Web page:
You’ve likely heard about how virtual reality (VR) is sweeping various industries and sectors—including museums and heritage sites—with state-of-the-art immersive interactive experiences. Last year was the breakout year for VR. After years of rumors about the next generation of hardware and applications, a solid lineup of VR headsets was released from some of the biggest names in tech. The latest VR technologies allow for the creation of realistic and immersive digital environments with dynamic visuals, audio, and elements that users can experience and interact with. The medium has the inherent ability to bring pieces of history, artifacts, simulations, and stories to life with considerable realism. Read More
This augmented reality application we developed allows visitors to view the constructed wetlands outside of the Ralph Klein Park Environmental Education and Ethics Centre and interact with points that reveal overlaid visuals of the constructed wetland features and wildlife.
Augmented reality (AR) is a technology that enables us to apply a layer of digital content over what we see in the real world. Museums as well as science and interpretive centres began embracing the technology years ago to enhance their exhibits with multimedia content geared toward digitally-minded visitors. In many ways, the applications that have been developed for museums and like institutions have set the pace for the creative solutions that are possible with this technology. Read More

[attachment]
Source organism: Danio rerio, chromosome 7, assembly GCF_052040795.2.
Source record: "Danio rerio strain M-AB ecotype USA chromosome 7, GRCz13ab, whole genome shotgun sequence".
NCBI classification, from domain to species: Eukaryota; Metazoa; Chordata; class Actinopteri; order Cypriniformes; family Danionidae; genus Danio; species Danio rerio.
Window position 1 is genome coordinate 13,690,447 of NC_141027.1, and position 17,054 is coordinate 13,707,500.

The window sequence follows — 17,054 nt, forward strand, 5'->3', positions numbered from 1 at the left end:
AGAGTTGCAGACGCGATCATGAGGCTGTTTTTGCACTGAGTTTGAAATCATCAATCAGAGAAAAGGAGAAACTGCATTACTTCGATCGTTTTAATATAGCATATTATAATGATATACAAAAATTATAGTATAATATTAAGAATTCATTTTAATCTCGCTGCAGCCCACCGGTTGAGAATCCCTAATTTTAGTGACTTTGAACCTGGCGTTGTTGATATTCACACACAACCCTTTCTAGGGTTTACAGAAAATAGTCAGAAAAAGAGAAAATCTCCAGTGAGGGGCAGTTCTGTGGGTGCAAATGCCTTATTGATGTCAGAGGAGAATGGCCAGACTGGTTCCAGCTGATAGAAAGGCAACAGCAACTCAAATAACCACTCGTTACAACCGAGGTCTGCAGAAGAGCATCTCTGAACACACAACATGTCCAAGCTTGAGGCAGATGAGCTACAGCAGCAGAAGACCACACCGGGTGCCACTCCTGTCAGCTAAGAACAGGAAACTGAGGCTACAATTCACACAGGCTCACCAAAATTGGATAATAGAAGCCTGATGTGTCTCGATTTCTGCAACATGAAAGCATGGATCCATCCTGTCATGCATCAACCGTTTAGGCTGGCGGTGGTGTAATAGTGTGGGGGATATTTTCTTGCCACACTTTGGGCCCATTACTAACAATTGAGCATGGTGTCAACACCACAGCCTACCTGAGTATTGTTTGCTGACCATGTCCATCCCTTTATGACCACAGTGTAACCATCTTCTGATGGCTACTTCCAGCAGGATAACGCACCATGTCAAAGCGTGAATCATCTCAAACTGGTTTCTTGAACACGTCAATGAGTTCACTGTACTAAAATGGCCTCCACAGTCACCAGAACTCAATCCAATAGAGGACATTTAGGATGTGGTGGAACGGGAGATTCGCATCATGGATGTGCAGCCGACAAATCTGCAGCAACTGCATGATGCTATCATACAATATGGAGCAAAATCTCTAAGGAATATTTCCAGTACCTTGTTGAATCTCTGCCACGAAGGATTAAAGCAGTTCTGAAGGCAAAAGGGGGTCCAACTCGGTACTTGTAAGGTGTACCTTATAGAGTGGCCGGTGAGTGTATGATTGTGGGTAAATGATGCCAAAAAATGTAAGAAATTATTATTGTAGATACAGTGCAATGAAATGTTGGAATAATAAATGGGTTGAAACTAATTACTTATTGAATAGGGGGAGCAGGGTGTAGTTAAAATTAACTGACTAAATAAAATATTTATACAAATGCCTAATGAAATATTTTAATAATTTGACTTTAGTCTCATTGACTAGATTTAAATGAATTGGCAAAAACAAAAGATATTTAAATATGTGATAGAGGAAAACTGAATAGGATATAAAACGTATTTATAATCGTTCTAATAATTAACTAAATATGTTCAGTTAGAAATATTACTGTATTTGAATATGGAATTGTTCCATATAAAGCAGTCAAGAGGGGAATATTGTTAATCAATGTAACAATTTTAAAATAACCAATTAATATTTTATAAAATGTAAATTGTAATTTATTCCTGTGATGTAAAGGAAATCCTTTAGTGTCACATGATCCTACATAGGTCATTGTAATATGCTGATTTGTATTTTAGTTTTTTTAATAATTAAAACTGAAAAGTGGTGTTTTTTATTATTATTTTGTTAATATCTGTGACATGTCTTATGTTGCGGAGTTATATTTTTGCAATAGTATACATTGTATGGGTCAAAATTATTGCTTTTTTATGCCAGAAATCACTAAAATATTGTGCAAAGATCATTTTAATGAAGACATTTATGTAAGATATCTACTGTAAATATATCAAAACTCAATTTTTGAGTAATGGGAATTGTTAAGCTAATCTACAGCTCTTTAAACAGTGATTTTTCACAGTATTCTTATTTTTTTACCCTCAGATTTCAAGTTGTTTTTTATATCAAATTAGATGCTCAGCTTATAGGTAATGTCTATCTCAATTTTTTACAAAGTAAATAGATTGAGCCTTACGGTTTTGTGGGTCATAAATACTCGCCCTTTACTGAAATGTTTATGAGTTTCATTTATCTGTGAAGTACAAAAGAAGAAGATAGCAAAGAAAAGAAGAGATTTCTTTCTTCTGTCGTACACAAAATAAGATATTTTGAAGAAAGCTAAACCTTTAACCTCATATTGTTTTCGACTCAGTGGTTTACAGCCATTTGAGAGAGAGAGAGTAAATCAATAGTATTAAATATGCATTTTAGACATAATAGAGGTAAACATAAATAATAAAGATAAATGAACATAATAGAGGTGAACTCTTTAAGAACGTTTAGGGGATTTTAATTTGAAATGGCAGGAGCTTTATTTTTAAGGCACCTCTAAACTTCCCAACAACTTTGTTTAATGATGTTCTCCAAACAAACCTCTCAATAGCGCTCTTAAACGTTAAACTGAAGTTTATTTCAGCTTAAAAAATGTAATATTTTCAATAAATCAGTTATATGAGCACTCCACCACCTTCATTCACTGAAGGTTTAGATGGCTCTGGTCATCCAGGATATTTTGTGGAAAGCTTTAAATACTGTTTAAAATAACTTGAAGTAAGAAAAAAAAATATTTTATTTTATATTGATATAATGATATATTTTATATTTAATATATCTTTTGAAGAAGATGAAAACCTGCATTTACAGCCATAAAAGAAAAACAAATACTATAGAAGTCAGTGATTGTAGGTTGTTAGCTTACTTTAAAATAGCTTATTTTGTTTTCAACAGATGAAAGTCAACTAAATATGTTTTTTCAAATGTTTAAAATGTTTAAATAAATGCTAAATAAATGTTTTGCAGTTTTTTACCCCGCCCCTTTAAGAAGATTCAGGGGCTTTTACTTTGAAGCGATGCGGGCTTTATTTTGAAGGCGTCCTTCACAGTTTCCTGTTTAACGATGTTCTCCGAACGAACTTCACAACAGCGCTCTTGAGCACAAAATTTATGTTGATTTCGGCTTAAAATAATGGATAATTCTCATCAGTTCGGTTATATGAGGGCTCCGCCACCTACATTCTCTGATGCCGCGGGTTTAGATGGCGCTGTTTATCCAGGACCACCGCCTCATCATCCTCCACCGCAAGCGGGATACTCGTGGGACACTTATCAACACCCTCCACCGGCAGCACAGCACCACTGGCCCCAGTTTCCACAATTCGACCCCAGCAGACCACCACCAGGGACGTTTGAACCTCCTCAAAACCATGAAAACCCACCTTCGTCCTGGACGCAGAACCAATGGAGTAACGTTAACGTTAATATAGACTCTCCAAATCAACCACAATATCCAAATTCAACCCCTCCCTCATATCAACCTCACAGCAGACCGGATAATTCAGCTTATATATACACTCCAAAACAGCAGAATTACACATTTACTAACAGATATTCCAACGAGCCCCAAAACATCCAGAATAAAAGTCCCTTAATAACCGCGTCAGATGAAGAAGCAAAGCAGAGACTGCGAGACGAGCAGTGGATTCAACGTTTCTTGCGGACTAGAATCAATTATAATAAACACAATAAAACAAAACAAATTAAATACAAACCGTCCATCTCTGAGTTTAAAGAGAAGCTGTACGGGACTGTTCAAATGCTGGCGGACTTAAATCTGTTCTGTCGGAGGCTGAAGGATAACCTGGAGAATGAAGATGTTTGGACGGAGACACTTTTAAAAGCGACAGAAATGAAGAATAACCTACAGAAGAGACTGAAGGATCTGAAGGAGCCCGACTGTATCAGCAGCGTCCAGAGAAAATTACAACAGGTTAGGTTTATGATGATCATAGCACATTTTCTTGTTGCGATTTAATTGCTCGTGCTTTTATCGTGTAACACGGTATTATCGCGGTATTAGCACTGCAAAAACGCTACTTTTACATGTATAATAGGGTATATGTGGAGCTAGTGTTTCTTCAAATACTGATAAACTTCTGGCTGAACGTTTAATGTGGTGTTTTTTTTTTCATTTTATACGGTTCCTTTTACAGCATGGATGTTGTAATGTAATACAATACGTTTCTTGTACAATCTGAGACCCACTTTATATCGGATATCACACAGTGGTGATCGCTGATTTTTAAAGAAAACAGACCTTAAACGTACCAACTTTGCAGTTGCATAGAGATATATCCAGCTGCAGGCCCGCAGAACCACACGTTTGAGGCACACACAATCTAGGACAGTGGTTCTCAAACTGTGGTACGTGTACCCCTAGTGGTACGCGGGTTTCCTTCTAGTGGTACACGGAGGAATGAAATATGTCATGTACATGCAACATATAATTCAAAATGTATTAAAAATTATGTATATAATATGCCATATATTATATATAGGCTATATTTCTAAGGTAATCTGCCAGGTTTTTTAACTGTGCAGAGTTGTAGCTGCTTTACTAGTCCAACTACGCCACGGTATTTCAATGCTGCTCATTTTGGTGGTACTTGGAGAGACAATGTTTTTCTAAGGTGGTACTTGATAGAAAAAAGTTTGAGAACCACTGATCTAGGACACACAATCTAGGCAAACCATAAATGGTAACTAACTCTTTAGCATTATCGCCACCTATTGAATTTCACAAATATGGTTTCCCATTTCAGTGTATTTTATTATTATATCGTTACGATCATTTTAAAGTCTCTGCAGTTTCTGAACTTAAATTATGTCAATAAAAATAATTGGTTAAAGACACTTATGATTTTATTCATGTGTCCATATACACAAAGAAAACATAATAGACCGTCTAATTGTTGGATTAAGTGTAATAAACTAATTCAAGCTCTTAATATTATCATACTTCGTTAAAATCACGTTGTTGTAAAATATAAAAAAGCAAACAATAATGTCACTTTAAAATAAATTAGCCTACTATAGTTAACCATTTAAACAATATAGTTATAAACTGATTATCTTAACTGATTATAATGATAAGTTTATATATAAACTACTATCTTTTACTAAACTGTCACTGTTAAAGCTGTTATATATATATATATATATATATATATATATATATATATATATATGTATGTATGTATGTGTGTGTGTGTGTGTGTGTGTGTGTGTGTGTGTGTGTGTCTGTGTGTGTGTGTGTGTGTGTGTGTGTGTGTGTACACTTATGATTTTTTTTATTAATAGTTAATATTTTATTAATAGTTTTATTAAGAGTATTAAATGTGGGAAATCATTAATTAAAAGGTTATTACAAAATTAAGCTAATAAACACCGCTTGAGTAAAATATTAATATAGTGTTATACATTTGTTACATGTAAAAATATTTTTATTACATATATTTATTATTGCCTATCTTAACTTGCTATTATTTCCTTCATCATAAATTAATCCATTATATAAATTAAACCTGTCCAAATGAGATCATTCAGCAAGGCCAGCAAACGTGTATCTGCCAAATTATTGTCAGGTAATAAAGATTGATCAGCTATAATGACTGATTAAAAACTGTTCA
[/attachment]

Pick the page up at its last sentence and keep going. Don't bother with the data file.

It’s hard to believe that it’s been nearly a decade since Nintendo released the Wii, the first motion-controlled video game system on the market. The initial buzz about the Wii gaming experience centered around the gesture-based interaction technology used to play the games. Using body gestures, users are able to control game characters and elements and navigate menus. The software is highly responsive to gamer interaction with visuals and audio. It wasn’t too long before Microsoft followed suit by releasing the Kinect for Xbox, which has been revered as a better quality motion-controlled input device with a high degree of accuracy for gesture interaction. Read More
Multi-touch table and wall interactive experiences have been deployed in public spaces, museums, and interpretive centres since pre-2010. Recent studies show that the majority of visitors to the institutions that feature these multi-touch table and wall interactives are still not familiar with them or have not interacted with one before. “Open Exhibits Multitouch Table Use Findings”.
This is a bit surprising considering how their popularity is increasing, however, it proves that the technology is still considered fresh and innovative for visitors. On average, these interactive digital exhibits are drawing visitors for longer periods of time than many conventional interactives and they are proving to remain novel to users. They make a great addition that can augment and enhance the overall exhibit experience for visitors of all ages. Read More